Dracula (2006)


One might call me a connoisseur of Bram Stoker adaptations. The novel is a complex exploration of subtlety when it comes to Victorian traditions and morality, an often harsh view of immortality existing outside Christ. In many ways it is not merely a condemnation of ultra-feminism and chauvinistic behavior, but also a weighty look into supernatural fears and misconceptions of the times.


Throughout the years, many have attempted to adapt Stoker's vision for the big screen, ranging from decidedly romanticized versions to those that give the title character no more personality than that of a raging animal out for blood. The BBC this time around chose to take an unorthodox approach, transcribing only the parts of the novel that suited their own particular style of filmmaking. The result is a surprisingly decent if at times preposterous retelling of a story that is familiar in some form to most students of literature. Arthur Holmwood (Dan Stevens) has just proposed to his beautiful lady friend Lucy (Sophia Myles), with the expectation of being married in the summer. Then he is summoned to his home in Whitby, where his deranged father is suffering from an advanced form of syphilis. Upon his death, the family doctor informs Arthur that since both his parents had it at the time of his conception, he no doubt carries it as well.


Concern that he will give it to Lucy once they are married, Arthur turns to the dark group of followers of a local supernatural cult. Devoted to the undead, they believe their immoral leader Count Dracula (Marc Warren) is capable of curing Arthur's disease. The young lord makes every arrangement to send for the count, little knowing that he is placing John Seward (Tom Burke) into danger. In the midst of a long-term engagement to the beautiful Mina Murray (Stephanie Leonidas), Jonathan is eager to make his way in the world and give her everything she dreams of. But once he arrives in Transylvania, and makes the acquaintance of the sinister occupant of the castle, his dreams come crashing down around him, propelling his family and friends into a living nightmare...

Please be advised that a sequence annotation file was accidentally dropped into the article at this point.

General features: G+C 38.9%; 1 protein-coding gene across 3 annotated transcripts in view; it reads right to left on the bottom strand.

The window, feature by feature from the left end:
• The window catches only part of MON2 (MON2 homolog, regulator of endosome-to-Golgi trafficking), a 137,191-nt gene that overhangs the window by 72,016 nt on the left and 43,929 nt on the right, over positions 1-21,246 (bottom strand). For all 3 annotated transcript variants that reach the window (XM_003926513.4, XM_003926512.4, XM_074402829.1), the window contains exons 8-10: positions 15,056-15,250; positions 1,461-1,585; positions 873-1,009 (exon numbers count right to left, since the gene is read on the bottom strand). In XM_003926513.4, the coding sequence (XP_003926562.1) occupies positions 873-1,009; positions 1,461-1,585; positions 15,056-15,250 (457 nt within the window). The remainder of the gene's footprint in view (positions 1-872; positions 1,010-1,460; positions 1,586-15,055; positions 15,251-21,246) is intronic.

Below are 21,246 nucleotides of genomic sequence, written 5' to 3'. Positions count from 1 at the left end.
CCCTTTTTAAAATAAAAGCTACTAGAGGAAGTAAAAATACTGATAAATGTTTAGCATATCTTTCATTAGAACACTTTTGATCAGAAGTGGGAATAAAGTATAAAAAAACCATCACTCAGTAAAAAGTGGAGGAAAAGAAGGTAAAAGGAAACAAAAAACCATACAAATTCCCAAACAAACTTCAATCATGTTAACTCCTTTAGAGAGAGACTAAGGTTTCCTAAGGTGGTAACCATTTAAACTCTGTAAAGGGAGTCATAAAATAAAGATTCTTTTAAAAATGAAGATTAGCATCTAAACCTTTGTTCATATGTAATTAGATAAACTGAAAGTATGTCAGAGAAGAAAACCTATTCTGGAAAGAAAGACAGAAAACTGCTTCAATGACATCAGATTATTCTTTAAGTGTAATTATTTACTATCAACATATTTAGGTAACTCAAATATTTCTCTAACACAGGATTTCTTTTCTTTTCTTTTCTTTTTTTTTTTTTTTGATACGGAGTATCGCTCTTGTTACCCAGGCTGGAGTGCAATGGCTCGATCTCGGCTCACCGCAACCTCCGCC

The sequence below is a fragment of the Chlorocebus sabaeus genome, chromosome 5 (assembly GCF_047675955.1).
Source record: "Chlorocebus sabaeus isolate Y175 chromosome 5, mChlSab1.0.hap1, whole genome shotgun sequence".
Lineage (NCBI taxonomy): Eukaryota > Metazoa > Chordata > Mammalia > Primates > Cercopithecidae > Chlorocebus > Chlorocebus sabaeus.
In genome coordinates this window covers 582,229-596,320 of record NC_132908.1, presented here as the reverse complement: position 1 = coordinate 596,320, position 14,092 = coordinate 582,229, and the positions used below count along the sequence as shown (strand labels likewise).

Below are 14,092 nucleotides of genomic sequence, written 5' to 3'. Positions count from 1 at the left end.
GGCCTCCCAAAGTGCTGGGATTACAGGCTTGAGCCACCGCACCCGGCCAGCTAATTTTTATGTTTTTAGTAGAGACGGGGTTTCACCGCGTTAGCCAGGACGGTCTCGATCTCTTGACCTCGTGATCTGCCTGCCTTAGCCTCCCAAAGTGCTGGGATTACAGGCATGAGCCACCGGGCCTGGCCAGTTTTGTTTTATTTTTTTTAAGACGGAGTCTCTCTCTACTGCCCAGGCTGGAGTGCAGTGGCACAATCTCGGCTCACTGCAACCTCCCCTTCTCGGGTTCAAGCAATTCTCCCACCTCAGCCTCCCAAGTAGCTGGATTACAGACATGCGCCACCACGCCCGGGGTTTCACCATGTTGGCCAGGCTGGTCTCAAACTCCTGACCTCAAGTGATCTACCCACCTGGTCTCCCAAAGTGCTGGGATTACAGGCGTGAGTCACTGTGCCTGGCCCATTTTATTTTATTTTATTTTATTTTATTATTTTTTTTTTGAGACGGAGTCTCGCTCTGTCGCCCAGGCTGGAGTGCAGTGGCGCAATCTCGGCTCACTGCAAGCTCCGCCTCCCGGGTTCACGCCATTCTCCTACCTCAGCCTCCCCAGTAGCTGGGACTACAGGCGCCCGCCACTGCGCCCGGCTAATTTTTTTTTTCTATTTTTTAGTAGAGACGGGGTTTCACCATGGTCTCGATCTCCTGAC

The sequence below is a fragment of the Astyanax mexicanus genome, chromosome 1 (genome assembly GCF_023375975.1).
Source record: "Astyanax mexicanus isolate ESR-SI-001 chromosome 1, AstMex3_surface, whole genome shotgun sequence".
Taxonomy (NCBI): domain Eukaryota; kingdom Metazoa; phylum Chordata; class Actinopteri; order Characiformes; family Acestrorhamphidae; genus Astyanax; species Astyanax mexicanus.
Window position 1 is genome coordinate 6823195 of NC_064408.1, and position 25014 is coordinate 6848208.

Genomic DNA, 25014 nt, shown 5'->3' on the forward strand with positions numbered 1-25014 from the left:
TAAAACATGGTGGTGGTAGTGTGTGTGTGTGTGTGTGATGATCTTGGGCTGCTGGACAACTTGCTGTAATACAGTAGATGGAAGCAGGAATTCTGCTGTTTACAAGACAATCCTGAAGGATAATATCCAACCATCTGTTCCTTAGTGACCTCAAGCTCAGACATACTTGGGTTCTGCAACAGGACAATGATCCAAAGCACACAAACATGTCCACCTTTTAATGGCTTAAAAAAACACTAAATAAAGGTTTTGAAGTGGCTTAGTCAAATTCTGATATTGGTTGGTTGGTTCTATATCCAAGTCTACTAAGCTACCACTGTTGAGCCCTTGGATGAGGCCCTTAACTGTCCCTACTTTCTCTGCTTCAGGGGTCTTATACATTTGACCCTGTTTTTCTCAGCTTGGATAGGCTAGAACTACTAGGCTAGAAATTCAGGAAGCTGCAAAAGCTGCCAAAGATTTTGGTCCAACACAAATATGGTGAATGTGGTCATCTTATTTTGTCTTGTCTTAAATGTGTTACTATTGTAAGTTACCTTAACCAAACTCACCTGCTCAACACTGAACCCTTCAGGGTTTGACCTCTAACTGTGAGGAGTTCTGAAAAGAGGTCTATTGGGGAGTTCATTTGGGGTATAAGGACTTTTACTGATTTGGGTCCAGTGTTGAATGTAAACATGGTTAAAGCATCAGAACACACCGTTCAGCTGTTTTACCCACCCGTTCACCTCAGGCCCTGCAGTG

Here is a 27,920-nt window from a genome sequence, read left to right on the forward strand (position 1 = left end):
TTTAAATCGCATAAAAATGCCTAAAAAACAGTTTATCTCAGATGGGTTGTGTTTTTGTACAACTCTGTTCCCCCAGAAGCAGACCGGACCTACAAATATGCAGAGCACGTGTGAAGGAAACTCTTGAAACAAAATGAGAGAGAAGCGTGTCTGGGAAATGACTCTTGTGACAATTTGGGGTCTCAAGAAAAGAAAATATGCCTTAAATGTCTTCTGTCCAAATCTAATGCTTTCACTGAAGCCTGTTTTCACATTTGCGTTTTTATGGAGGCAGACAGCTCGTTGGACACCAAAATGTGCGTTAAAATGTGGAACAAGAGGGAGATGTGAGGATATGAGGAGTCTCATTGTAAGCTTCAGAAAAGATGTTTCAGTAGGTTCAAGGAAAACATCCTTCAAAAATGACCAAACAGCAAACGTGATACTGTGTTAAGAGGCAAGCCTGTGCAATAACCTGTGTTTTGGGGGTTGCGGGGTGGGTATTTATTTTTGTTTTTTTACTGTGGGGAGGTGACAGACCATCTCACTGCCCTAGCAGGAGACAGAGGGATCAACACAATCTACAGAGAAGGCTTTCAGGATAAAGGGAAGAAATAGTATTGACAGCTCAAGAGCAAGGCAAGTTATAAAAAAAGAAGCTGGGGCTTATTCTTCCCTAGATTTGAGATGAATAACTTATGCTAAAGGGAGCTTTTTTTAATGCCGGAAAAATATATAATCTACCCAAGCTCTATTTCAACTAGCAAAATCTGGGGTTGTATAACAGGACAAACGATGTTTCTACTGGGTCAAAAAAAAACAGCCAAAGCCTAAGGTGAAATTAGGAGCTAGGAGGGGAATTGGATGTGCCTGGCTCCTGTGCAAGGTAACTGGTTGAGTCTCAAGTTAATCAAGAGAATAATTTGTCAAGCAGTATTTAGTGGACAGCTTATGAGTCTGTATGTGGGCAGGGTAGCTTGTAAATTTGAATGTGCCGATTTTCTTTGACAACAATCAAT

If you are a stickler for the book, this adaptation will not be your cup of tea. While certain details remain the same (the fact that Harker goes to Transylvania, that Dracula sets his eye on Mina, and so forth) many others have been altered, including the number of deaths and the fact that the reason for Dracula coming to England has more to do with the lure of a satanic cult than anything else. Because of this added element, scenes toward the beginning of the film are often confusing and difficult to follow. And despite early attempts to spread rumors that this would be a much more "sexualized" interpretation of events, for the most part the count doesn't have much chemistry with the leading ladies, which is both an asset given the fact that he's so horrible, and a determent given that the film wanted to rely on it. That much being said, I enjoyed it much more than I anticipated, once I got over the shock of all the blatant changes to Stoker's vision.